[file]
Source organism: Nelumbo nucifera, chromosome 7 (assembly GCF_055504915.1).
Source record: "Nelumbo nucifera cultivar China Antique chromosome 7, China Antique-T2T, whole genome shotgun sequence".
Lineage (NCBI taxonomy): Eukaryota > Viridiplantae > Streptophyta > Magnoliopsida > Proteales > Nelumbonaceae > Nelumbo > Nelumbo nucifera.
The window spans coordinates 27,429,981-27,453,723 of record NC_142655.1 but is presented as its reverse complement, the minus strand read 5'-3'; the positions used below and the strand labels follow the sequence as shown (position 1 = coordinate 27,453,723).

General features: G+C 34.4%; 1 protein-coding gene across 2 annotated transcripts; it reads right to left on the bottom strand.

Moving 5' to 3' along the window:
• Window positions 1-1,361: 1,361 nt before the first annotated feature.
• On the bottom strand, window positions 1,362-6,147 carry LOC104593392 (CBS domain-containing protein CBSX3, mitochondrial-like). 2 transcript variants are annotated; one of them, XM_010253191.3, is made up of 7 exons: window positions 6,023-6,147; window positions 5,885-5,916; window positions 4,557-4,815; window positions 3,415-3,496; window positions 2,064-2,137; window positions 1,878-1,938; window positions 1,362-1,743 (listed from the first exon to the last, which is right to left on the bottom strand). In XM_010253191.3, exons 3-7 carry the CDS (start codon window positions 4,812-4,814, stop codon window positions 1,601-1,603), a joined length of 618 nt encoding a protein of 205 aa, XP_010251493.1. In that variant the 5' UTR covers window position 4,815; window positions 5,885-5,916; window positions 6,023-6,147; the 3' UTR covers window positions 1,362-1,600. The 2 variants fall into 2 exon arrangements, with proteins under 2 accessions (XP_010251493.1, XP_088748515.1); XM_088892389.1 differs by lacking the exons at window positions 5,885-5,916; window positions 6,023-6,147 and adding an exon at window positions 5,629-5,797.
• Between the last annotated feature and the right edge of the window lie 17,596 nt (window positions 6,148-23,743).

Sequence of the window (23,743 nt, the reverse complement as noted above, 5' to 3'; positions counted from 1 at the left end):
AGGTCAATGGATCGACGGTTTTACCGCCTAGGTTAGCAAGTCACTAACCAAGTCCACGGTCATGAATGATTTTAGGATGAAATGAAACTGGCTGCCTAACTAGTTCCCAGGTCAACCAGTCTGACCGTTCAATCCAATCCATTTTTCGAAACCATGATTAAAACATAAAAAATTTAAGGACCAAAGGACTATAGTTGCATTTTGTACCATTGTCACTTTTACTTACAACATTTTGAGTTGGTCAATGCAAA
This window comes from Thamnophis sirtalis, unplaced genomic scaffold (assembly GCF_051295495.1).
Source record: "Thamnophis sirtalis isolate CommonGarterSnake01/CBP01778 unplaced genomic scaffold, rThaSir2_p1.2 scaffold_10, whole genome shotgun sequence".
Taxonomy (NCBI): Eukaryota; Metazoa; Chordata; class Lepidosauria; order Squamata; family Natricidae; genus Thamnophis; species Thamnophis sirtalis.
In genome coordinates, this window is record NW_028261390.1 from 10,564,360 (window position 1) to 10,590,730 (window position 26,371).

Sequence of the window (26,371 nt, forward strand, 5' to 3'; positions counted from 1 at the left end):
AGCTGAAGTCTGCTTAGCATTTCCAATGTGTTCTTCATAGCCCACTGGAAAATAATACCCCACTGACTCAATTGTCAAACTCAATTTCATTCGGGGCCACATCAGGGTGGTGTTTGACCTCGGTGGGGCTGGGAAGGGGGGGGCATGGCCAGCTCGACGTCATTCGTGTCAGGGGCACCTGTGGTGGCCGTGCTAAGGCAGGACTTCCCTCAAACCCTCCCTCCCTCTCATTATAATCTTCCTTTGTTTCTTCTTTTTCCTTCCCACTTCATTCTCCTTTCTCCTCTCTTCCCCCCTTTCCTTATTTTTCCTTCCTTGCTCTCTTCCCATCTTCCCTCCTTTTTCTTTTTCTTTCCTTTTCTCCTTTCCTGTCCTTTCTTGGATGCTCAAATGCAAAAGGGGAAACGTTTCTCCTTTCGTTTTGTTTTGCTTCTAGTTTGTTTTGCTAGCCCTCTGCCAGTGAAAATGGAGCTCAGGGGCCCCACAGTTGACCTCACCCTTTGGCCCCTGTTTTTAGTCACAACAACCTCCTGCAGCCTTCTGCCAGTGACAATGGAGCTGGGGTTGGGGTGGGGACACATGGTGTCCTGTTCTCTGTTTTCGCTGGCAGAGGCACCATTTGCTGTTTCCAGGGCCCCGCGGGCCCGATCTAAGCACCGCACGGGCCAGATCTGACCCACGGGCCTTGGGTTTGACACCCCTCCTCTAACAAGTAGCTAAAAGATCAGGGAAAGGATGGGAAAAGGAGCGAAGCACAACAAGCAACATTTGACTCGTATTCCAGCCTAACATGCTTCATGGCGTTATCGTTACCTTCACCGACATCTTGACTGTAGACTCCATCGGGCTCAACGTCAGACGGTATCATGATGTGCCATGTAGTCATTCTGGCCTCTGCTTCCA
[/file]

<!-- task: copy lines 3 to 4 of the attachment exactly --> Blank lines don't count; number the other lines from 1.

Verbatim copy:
Lineage (NCBI taxonomy): Eukaryota > Viridiplantae > Streptophyta > Magnoliopsida > Proteales > Nelumbonaceae > Nelumbo > Nelumbo nucifera.
The window spans coordinates 27,429,981-27,453,723 of record NC_142655.1 but is presented as its reverse complement, the minus strand read 5'-3'; the positions used below and the strand labels follow the sequence as shown (position 1 = coordinate 27,453,723).